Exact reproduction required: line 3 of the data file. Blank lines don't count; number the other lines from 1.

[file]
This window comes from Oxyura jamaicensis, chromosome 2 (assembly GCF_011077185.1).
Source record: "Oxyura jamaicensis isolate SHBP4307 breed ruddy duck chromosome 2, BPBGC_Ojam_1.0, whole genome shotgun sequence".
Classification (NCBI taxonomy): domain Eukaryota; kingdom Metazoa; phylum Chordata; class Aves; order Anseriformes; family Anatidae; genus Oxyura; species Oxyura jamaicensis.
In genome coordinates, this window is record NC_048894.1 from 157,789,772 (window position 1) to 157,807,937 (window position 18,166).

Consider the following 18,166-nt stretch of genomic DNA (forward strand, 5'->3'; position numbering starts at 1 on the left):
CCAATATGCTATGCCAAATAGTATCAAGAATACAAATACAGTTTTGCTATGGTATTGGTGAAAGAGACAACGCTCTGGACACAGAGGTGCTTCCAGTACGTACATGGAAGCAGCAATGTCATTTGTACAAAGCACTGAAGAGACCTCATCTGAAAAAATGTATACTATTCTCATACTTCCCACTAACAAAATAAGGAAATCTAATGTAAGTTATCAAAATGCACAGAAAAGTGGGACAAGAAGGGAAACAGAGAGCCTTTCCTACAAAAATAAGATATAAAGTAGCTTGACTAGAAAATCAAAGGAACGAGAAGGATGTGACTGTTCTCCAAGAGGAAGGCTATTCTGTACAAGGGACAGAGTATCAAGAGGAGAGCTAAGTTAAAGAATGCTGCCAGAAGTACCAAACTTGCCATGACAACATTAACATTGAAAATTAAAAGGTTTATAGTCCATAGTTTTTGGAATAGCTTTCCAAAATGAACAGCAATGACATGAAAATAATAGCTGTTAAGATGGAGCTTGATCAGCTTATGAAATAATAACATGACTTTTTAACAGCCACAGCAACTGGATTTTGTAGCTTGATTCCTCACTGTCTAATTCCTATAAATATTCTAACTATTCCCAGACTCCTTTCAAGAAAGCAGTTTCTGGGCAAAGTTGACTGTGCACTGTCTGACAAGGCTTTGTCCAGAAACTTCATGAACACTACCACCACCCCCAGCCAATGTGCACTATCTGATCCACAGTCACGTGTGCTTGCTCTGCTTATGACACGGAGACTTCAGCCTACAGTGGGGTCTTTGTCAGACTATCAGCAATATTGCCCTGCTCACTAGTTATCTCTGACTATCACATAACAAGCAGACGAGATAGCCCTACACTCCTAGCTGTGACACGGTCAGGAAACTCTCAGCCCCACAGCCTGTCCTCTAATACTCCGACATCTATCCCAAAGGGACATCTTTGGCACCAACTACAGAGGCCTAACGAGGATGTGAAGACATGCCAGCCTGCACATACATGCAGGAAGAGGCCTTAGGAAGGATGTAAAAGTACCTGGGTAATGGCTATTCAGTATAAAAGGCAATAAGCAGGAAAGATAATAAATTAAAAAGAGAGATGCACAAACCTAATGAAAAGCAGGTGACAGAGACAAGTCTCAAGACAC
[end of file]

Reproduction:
Classification (NCBI taxonomy): domain Eukaryota; kingdom Metazoa; phylum Chordata; class Aves; order Anseriformes; family Anatidae; genus Oxyura; species Oxyura jamaicensis.